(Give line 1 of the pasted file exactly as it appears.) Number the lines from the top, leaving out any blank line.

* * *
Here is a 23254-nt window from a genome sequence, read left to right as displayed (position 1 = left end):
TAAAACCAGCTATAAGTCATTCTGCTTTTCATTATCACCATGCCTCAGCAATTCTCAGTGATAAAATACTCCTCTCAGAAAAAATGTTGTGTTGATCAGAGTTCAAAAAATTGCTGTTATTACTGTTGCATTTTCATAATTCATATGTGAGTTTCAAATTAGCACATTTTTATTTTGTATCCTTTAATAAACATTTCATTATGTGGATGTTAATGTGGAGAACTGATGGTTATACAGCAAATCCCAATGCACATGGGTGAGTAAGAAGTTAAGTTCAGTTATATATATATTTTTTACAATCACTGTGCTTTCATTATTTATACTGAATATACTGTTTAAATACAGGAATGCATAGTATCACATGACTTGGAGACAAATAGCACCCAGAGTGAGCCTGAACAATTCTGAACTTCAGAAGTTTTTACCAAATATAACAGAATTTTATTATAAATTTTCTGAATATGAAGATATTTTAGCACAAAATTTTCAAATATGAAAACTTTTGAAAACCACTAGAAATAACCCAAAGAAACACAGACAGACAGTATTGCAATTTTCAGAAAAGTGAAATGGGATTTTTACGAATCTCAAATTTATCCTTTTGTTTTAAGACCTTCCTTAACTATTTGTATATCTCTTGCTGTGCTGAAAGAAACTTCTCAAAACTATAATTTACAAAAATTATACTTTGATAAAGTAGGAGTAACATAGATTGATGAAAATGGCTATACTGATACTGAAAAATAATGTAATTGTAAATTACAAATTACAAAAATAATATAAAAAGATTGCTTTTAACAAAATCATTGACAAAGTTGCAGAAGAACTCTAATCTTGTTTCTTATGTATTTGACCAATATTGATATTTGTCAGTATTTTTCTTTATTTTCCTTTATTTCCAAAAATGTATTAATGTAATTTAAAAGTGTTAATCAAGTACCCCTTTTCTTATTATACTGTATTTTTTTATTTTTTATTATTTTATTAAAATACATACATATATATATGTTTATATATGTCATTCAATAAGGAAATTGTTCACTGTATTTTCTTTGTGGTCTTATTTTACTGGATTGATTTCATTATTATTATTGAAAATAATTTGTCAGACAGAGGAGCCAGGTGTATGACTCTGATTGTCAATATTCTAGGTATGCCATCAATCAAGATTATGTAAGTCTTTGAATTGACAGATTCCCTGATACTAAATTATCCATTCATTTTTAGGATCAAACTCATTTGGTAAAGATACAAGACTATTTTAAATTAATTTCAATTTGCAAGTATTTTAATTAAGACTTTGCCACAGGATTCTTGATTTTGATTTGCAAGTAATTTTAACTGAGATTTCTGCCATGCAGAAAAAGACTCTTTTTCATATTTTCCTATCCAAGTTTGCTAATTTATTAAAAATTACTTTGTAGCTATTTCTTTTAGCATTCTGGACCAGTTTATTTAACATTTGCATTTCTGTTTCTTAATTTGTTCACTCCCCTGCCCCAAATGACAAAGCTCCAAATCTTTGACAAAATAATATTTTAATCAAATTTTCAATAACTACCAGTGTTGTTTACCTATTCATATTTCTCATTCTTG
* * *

Here is a 23254-nt window from a genome sequence, read left to right as displayed (position 1 = left end):